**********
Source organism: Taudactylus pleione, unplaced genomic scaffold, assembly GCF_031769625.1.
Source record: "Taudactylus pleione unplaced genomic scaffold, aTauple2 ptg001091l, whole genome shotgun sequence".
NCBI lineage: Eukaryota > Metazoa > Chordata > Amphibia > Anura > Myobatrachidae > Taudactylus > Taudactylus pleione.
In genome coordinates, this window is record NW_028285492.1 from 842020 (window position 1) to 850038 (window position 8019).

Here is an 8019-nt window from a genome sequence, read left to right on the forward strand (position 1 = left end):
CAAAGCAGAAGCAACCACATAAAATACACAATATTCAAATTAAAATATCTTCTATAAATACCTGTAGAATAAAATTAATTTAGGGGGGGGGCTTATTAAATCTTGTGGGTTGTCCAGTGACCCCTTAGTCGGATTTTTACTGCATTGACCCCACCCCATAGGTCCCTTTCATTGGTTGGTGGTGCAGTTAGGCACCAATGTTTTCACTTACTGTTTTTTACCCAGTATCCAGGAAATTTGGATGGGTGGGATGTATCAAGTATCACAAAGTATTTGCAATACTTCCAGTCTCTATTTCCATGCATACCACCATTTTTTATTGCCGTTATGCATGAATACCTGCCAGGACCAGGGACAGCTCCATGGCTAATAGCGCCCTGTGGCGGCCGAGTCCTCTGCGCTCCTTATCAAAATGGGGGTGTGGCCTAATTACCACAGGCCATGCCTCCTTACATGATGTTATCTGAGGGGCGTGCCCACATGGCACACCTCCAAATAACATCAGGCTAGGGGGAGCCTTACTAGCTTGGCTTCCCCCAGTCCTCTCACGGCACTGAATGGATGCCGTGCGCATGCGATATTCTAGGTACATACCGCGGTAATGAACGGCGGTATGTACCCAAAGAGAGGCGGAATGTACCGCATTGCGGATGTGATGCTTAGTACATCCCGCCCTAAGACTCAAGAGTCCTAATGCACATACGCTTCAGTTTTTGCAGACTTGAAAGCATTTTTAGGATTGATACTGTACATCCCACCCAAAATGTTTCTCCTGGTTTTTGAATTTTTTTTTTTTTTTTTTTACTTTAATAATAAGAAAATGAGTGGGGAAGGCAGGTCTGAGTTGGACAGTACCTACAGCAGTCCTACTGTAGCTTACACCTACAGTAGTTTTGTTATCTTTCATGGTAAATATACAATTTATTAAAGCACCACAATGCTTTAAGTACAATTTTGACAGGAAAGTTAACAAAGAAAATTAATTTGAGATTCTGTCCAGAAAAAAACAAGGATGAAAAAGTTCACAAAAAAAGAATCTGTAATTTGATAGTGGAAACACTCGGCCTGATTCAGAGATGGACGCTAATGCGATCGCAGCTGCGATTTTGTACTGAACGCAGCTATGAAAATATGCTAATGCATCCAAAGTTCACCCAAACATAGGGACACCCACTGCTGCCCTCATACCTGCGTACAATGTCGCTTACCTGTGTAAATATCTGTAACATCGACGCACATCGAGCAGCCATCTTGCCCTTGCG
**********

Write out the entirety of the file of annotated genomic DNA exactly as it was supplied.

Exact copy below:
Source organism: Taudactylus pleione, unplaced genomic scaffold, assembly GCF_031769625.1.
Source record: "Taudactylus pleione unplaced genomic scaffold, aTauple2 ptg001091l, whole genome shotgun sequence".
NCBI lineage: Eukaryota > Metazoa > Chordata > Amphibia > Anura > Myobatrachidae > Taudactylus > Taudactylus pleione.
In genome coordinates, this window is record NW_028285492.1 from 842020 (window position 1) to 850038 (window position 8019).

Here is an 8019-nt window from a genome sequence, read left to right on the forward strand (position 1 = left end):
CAAAGCAGAAGCAACCACATAAAATACACAATATTCAAATTAAAATATCTTCTATAAATACCTGTAGAATAAAATTAATTTAGGGGGGGGGCTTATTAAATCTTGTGGGTTGTCCAGTGACCCCTTAGTCGGATTTTTACTGCATTGACCCCACCCCATAGGTCCCTTTCATTGGTTGGTGGTGCAGTTAGGCACCAATGTTTTCACTTACTGTTTTTTACCCAGTATCCAGGAAATTTGGATGGGTGGGATGTATCAAGTATCACAAAGTATTTGCAATACTTCCAGTCTCTATTTCCATGCATACCACCATTTTTTATTGCCGTTATGCATGAATACCTGCCAGGACCAGGGACAGCTCCATGGCTAATAGCGCCCTGTGGCGGCCGAGTCCTCTGCGCTCCTTATCAAAATGGGGGTGTGGCCTAATTACCACAGGCCATGCCTCCTTACATGATGTTATCTGAGGGGCGTGCCCACATGGCACACCTCCAAATAACATCAGGCTAGGGGGAGCCTTACTAGCTTGGCTTCCCCCAGTCCTCTCACGGCACTGAATGGATGCCGTGCGCATGCGATATTCTAGGTACATACCGCGGTAATGAACGGCGGTATGTACCCAAAGAGAGGCGGAATGTACCGCATTGCGGATGTGATGCTTAGTACATCCCGCCCTAAGACTCAAGAGTCCTAATGCACATACGCTTCAGTTTTTGCAGACTTGAAAGCATTTTTAGGATTGATACTGTACATCCCACCCAAAATGTTTCTCCTGGTTTTTGAATTTTTTTTTTTTTTTTTTTACTTTAATAATAAGAAAATGAGTGGGGAAGGCAGGTCTGAGTTGGACAGTACCTACAGCAGTCCTACTGTAGCTTACACCTACAGTAGTTTTGTTATCTTTCATGGTAAATATACAATTTATTAAAGCACCACAATGCTTTAAGTACAATTTTGACAGGAAAGTTAACAAAGAAAATTAATTTGAGATTCTGTCCAGAAAAAAACAAGGATGAAAAAGTTCACAAAAAAAGAATCTGTAATTTGATAGTGGAAACACTCGGCCTGATTCAGAGATGGACGCTAATGCGATCGCAGCTGCGATTTTGTACTGAACGCAGCTATGAAAATATGCTAATGCATCCAAAGTTCACCCAAACATAGGGACACCCACTGCTGCCCTCATACCTGCGTACAATGTCGCTTACCTGTGTAAATATCTGTAACATCGACGCACATCGAGCAGCCATCTTGCCCTTGCG